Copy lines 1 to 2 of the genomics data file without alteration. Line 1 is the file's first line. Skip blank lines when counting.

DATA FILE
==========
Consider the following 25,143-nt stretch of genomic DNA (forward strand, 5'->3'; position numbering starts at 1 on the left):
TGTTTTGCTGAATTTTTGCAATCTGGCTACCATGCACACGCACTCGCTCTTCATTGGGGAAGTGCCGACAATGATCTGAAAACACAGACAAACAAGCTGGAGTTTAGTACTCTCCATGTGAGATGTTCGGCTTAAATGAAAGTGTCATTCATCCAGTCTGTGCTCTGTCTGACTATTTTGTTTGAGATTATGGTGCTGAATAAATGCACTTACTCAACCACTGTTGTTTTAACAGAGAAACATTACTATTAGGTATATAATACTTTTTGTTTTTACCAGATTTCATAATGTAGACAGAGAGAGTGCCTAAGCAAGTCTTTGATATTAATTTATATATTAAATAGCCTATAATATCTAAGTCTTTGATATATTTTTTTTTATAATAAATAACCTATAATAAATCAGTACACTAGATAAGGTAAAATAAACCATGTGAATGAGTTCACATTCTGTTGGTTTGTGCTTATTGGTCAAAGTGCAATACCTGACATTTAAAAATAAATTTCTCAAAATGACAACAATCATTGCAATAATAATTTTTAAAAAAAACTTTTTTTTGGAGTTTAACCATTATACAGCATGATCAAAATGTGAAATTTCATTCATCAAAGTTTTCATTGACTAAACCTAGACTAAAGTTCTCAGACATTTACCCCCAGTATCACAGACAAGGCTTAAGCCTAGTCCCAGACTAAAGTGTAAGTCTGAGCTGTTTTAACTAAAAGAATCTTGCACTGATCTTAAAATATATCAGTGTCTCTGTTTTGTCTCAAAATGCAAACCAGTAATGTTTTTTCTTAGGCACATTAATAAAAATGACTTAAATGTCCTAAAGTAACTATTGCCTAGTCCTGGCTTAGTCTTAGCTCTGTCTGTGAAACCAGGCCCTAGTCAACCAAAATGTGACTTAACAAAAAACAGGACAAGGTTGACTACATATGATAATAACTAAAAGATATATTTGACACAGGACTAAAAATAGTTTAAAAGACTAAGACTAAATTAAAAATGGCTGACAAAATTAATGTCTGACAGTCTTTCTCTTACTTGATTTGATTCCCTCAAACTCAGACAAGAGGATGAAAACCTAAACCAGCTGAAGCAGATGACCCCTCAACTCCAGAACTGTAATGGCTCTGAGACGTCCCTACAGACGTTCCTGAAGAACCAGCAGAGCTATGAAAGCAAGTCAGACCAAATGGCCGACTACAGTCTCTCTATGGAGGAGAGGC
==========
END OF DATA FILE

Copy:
Consider the following 25,143-nt stretch of genomic DNA (forward strand, 5'->3'; position numbering starts at 1 on the left):
TGTTTTGCTGAATTTTTGCAATCTGGCTACCATGCACACGCACTCGCTCTTCATTGGGGAAGTGCCGACAATGATCTGAAAACACAGACAAACAAGCTGGAGTTTAGTACTCTCCATGTGAGATGTTCGGCTTAAATGAAAGTGTCATTCATCCAGTCTGTGCTCTGTCTGACTATTTTGTTTGAGATTATGGTGCTGAATAAATGCACTTACTCAACCACTGTTGTTTTAACAGAGAAACATTACTATTAGGTATATAATACTTTTTGTTTTTACCAGATTTCATAATGTAGACAGAGAGAGTGCCTAAGCAAGTCTTTGATATTAATTTATATATTAAATAGCCTATAATATCTAAGTCTTTGATATATTTTTTTTTATAATAAATAACCTATAATAAATCAGTACACTAGATAAGGTAAAATAAACCATGTGAATGAGTTCACATTCTGTTGGTTTGTGCTTATTGGTCAAAGTGCAATACCTGACATTTAAAAATAAATTTCTCAAAATGACAACAATCATTGCAATAATAATTTTTAAAAAAAACTTTTTTTTGGAGTTTAACCATTATACAGCATGATCAAAATGTGAAATTTCATTCATCAAAGTTTTCATTGACTAAACCTAGACTAAAGTTCTCAGACATTTACCCCCAGTATCACAGACAAGGCTTAAGCCTAGTCCCAGACTAAAGTGTAAGTCTGAGCTGTTTTAACTAAAAGAATCTTGCACTGATCTTAAAATATATCAGTGTCTCTGTTTTGTCTCAAAATGCAAACCAGTAATGTTTTTTCTTAGGCACATTAATAAAAATGACTTAAATGTCCTAAAGTAACTATTGCCTAGTCCTGGCTTAGTCTTAGCTCTGTCTGTGAAACCAGGCCCTAGTCAACCAAAATGTGACTTAACAAAAAACAGGACAAGGTTGACTACATATGATAATAACTAAAAGATATATTTGACACAGGACTAAAAATAGTTTAAAAGACTAAGACTAAATTAAAAATGGCTGACAAAATTAATGTCTGACAGTCTTTCTCTTACTTGATTTGATTCCCTCAAACTCAGACAAGAGGATGAAAACCTAAACCAGCTGAAGCAGATGACCCCTCAACTCCAGAACTGTAATGGCTCTGAGACGTCCCTACAGACGTTCCTGAAGAACCAGCAGAGCTATGAAAGCAAGTCAGACCAAATGGCCGACTACAGTCTCTCTATGGAGGAGAGGC